Kwaidan (怪談, Kaidan, literally "ghost stories") is a 1965 Japanese anthology horror film directed by Masaki Kobayashi. It is based on stories from Lafcadio Hearn's collections of Japanese folk tales, mainly Kwaidan: Stories and Studies of Strange Things, for which it is named. The film consists of four separate and unrelated stories. Kwaidan is an archaic transliteration of Kaidan, meaning "ghost story". It won the Special Jury Prize at the 1965 Cannes Film Festival,[2] and received an Academy Award nomination for Best Foreign Language Film.[3]

Directed byMasaki Kobayashi
Produced byShigeru Wakatsuki[1]
Screenplay byYoko Mizuki[1]
Based onStories and Studies of Strange Things
by Lafcadio Hearn
Music byToru Takemitsu[1]
CinematographyYoshio Miyajima[1]
Edited byHisashi Sagara[1]
  • Bengei Pro
  • Ninjin Club[1]
Distributed byToho
Release date
  • January 6, 1965 (1965-01-06) (Japan)
Running time
182 minutes[1]


The Black HairEdit

"The Black hair" (黒髪, Kurokami) was adapted from "The Reconciliation", which appeared in Hearn's collection Shadowings (1900).

An impoverished swordsman divorces his wife, a weaver, and leaves her for a woman of a wealthy family to attain greater social status.  However, despite his new wealthy status, the swordsman's second marriage proves to be unhappy. His new wife is shown to be callous and selfish. The swordsman regrets leaving his more devoted and patient ex-wife.

The second wife is furious when she realizes that the swordsman not only married her to obtain her family's wealth, but also still longs for his old life in Kyoto with his ex-wife. When he is told to go into the chambers to reconcile with her, the swordsman refuses, stating his intent to return home and reconcile with his ex-wife. He points out his foolish behavior and poverty as the reasons why he reacted the way he did. The swordsman informs the lady-in-waiting to tell his 2nd wife that their marriage is over and she can return to her parents in shame.

After a few years, the swordsman returns to his home to find it in disrepair. He reconciles with his ex-wife, who refuses to let him punish himself. She tells him that she understood that he only left her in order to bring income to their home. The two happily exchange wonderful stories about the past and the future until the swordsman falls asleep. He wakes up the following day only to discover he had been sleeping next to his ex-wife's rotted corpse. Rapidly aging, he escapes the house only to be attacked by his ex-wife’s black hair.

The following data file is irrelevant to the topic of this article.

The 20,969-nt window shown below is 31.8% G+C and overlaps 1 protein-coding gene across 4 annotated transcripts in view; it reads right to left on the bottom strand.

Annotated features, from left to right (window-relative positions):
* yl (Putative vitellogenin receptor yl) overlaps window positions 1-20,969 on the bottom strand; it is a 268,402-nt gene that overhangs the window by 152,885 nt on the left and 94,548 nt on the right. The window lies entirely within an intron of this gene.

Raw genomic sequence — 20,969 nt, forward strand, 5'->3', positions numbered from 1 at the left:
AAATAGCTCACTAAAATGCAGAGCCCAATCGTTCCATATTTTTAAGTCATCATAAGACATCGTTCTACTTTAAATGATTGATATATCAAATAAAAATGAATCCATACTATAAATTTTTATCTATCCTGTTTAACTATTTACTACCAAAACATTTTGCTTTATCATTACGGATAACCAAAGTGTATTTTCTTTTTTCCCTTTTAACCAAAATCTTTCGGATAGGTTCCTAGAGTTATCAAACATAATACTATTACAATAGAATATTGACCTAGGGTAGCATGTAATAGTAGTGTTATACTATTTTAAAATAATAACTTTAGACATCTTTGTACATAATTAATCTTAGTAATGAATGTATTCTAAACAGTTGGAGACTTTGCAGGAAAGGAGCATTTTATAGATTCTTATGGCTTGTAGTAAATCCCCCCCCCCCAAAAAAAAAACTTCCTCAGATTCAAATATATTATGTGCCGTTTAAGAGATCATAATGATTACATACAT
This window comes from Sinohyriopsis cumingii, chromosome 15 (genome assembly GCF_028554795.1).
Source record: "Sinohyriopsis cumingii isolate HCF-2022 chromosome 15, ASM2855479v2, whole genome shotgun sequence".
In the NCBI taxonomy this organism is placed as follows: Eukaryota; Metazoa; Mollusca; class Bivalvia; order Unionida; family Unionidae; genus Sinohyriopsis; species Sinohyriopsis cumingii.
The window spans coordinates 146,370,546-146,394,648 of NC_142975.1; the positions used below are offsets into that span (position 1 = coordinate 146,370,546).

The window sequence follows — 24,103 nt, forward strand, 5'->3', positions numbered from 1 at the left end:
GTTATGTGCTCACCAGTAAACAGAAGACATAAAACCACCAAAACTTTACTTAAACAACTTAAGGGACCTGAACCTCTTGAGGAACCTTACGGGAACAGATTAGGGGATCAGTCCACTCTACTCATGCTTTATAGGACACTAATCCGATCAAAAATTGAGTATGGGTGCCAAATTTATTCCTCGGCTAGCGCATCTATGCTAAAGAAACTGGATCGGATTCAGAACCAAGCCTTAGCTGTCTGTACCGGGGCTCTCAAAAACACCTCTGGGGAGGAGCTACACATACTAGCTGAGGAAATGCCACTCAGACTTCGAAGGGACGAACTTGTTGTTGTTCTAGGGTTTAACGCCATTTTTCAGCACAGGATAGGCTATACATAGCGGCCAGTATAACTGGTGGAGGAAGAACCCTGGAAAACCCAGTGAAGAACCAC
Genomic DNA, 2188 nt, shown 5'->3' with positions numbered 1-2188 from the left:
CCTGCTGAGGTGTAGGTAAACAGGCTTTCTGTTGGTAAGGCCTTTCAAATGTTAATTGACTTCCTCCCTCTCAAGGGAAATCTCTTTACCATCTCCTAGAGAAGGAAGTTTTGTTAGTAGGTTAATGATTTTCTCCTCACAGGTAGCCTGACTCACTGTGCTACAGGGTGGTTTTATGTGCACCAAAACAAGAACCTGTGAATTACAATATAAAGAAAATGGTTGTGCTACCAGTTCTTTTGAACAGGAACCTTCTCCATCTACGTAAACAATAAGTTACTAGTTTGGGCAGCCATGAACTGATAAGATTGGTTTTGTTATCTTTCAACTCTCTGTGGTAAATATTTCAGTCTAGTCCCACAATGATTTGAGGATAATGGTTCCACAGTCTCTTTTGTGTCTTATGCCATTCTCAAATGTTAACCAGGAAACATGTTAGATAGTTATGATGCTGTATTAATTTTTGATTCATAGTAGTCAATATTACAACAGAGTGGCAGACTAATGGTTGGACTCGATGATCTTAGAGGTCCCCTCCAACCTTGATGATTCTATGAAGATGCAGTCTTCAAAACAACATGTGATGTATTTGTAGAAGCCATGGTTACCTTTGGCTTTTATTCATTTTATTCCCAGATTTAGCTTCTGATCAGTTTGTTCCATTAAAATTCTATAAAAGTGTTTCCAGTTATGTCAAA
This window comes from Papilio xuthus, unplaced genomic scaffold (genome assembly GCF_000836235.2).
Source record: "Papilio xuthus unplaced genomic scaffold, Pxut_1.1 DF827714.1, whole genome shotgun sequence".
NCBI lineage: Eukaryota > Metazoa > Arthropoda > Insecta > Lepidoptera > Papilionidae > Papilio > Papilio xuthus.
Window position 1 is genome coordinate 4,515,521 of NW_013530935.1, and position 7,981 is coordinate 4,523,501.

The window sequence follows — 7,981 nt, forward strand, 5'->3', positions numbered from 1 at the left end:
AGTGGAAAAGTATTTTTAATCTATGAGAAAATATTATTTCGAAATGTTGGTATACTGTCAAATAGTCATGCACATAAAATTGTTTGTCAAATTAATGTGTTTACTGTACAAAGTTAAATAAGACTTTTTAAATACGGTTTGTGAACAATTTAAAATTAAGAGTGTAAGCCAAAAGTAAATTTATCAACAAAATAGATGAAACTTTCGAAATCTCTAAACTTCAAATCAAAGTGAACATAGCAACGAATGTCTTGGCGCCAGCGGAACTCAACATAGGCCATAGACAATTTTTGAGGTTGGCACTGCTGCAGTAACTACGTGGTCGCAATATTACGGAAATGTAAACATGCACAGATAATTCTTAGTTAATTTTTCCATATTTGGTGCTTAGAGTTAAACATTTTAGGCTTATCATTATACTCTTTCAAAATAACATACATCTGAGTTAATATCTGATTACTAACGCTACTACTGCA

The Woman of the SnowEdit

"The Woman of the Snow" (雪女, Yukionna) is an adaptation from Hearn's Kwaidan: Stories and Studies of Strange Things (1903).

Two woodcutters named Minokichi and Mosaku take refuge in a fisherman's hut during a snowstorm. Mosaku is killed by a Yuki-onna, but Minokichi is spared because of his youth. The Yuki-onna warns him to never mention what happened or she will kill him.

Minokichi returns to work and meets Yuki, a young woman who resembles the ghost he encountered. She tells him that she is on her way to Edo, as she lost her family and has relatives there who can secure her a job as a lady-in-waiting. Minokichi offers to let her spend the night at his house with his mother. The mother takes a liking to Yuki and asks her to stay. She never leaves for Edo and Minokichi falls in love with her. The two marry and have children, living happily for ten years. The older women in the town are in awe over Yuki maintaining her youth even after having three children.

One night, during a snowstorm, Minokichi tells her that her appearance reminds him of the Yuki-onna he met and tells her about the strange encounter. It is then that Yuki reveals herself to be the Yuki-onna. Despite the fact he broke his word, she refrains from killing him because of their children. Yuki then leaves Minokichi with the children, warning him to treat them well or she will return and kill him. She disappears into the snowstorm, leaving Minokichi heartbroken.

Hoichi the EarlessEdit

"Hoichi the Earless" (耳無し芳一の話, Miminashi Hōichi no Hanashi) is also adapted from Hearn's Kwaidan (though it incorporates aspects of The Tale of the Heike that are mentioned, but never translated, in Hearn's book).[citation needed]

Hoichi is a blind musician, or biwa hoshi, whose specialty is singing The Tale of the Heike about the Battle of Dan-no-ura fought between the Taira and Minamoto clans during the last phase of the Genpei War. His continuous late night disappearances baffle his friends and the temple priests. One night, his friends follow him to discover he has been going to a graveyard and reciting the Tale of Heike to the court of the dead Emperor from the story.